Stalin: the Court of the Red Tsar, by Simon Sebag Montefiore

Review by Basil Ransome Davies

In Young Stalin the author studied his subject’s early career under the microscope. In this epic volume he expands his approach, while still paying attention to detail, to take in a panorama of Stalin’s years as a member of a revolutionary government during years of unceasing turbulence. The Red Tsar was embroiled with civil war, radical reconstruction of the Soviet economy at a terrifying human cost, a calculating and merciless struggle to eliminate virtually all of the old Bolshevik leadership who opposed him, World War 2 and the first years of the Cold War. By the time of his death in 1953 the bookish Georgian desperado had become a world statesman and paranoid dictator atop a mountain of corpses and a heavily policed population finding solace in vodka. I believe Montefiore’s subtitle is aptly chosen; much of the fascination of the book lies in its dramatic picture of an imperial régime and its distinctive cast of senior Bolsheviks – ‘magnates’ in the author’s estimation – competing for the approval of the enthroned all-powerful one, dancing to his tune (sometimes literally) and mortally fearful of antagonising him.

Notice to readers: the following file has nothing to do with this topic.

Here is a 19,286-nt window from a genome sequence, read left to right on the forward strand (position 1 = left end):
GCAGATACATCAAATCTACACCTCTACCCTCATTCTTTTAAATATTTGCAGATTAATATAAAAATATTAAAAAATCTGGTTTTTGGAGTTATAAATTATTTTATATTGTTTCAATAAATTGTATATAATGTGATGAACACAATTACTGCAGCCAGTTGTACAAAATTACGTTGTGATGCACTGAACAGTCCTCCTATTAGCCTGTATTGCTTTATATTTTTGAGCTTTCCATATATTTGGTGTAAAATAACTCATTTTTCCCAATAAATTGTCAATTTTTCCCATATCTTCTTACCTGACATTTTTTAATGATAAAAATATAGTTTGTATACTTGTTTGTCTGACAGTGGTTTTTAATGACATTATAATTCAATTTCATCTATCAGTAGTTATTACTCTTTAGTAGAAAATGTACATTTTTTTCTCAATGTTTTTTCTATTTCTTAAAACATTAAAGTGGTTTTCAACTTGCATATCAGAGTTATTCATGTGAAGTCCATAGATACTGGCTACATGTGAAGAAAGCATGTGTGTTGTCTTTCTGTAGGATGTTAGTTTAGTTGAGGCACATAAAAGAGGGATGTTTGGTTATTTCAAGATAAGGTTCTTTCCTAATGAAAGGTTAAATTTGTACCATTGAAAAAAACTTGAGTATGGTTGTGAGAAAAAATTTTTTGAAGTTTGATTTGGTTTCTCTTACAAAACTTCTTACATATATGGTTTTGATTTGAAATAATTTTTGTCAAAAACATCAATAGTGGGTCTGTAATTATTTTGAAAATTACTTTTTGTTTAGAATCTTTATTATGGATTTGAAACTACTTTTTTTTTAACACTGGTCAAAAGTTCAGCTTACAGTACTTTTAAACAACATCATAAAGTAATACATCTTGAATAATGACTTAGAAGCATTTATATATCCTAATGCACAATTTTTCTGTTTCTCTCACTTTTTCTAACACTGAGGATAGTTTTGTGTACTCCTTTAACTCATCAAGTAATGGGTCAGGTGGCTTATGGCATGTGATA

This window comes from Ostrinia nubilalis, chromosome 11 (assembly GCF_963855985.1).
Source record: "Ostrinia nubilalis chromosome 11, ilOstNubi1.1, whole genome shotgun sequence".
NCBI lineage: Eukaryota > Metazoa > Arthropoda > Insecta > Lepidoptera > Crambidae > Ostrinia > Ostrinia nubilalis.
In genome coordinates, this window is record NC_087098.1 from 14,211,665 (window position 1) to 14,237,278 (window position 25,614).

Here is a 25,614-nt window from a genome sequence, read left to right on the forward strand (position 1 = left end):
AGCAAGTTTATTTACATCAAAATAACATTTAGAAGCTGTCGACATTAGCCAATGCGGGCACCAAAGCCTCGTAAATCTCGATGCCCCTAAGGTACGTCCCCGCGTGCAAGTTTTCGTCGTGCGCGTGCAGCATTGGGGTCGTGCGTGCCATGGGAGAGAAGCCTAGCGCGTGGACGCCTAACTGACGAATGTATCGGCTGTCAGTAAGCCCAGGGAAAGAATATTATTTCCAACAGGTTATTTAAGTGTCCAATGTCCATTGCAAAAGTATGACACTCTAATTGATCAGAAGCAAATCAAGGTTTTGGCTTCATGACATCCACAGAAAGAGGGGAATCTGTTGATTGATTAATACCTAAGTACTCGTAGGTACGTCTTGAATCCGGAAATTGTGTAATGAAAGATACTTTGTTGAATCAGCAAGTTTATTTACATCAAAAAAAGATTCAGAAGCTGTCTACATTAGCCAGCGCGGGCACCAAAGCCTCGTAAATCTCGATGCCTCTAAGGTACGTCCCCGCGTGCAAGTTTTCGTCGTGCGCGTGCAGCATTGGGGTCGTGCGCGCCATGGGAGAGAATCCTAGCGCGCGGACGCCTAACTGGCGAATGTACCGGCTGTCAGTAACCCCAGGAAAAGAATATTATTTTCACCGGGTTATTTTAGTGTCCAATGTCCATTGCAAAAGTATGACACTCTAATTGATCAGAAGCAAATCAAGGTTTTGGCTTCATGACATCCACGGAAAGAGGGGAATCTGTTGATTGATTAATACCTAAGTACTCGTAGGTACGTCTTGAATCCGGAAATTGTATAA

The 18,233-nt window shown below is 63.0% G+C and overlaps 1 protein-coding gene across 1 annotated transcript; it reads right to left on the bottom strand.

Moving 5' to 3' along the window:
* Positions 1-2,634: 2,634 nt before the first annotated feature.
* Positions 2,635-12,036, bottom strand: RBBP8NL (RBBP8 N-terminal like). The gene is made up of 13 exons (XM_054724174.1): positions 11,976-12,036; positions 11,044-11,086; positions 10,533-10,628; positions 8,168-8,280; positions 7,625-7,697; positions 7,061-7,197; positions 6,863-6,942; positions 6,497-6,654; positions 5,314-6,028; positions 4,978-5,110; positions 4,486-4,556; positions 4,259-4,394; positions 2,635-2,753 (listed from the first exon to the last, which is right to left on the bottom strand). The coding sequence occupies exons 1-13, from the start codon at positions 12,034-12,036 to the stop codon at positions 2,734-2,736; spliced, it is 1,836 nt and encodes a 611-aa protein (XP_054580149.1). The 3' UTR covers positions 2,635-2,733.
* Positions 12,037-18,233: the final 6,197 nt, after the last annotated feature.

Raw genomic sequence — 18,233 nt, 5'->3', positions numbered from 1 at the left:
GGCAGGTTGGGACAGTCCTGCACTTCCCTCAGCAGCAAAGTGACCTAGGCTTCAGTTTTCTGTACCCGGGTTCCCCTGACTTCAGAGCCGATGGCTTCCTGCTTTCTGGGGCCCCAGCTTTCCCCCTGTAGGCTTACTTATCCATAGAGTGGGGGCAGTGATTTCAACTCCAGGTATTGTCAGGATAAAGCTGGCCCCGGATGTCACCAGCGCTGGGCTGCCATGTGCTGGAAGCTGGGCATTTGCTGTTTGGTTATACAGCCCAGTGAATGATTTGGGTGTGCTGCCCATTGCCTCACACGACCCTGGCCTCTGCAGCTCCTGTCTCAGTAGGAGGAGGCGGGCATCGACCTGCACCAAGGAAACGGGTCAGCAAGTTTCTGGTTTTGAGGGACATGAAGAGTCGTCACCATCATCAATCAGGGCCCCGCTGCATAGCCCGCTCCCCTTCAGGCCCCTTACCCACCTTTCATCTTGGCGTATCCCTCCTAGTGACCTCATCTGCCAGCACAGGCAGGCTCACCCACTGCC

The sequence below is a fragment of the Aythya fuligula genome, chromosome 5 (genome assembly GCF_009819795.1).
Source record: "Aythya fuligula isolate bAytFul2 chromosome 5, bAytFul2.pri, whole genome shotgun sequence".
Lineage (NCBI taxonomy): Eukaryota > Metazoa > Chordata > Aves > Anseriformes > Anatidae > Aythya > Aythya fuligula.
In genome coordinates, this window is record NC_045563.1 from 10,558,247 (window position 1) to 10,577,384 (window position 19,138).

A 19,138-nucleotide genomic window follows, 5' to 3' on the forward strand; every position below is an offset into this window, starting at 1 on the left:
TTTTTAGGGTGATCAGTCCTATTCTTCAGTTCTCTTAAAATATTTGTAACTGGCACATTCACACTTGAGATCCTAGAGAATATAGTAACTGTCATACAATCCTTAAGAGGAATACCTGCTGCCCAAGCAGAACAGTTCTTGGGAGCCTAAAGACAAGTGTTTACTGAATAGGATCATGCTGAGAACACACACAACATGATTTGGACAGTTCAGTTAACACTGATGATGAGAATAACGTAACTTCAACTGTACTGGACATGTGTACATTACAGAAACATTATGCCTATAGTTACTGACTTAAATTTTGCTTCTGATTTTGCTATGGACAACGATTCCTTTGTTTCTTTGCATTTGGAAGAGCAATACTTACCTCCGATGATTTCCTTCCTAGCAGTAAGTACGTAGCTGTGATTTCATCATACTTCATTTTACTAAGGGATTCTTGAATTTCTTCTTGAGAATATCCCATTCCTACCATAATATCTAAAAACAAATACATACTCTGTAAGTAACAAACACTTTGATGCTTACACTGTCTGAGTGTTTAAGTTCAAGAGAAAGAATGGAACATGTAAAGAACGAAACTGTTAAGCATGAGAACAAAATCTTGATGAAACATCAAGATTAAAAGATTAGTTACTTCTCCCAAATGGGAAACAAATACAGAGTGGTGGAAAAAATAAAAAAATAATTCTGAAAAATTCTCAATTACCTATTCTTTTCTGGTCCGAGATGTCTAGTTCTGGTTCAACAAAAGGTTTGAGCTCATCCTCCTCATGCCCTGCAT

But that wasn’t immediate. The party’s internal conflicts had already been bubbling under, prompting Lenin to forbid intra-party factions (fat chance). The euphoric flush of triumph masked schisms, and the leaders – ‘magnates’ is Montefiore’s term – who moved into the Kremlin ‘were always in and out of each other’s houses. Parents and children saw each other constantly.’ The magnates held parties and took holidays together. That cordial, family atmosphere was not to last. The inter-war years – what the British arch-historian of Bolshevism E. H. Carr has called ‘the twenty years’ crisis’ – saw the mutual relations among the comrades become far less comradely after the death of Lenin in 1924, leaving a power vacuum and a succession to be fought for. The Red Tsar covers the deterioration with documented precision, as Stalin, against whose character and ambitions Lenin had personally warned the central committee, plays both ends against the middle with diabolical astuteness.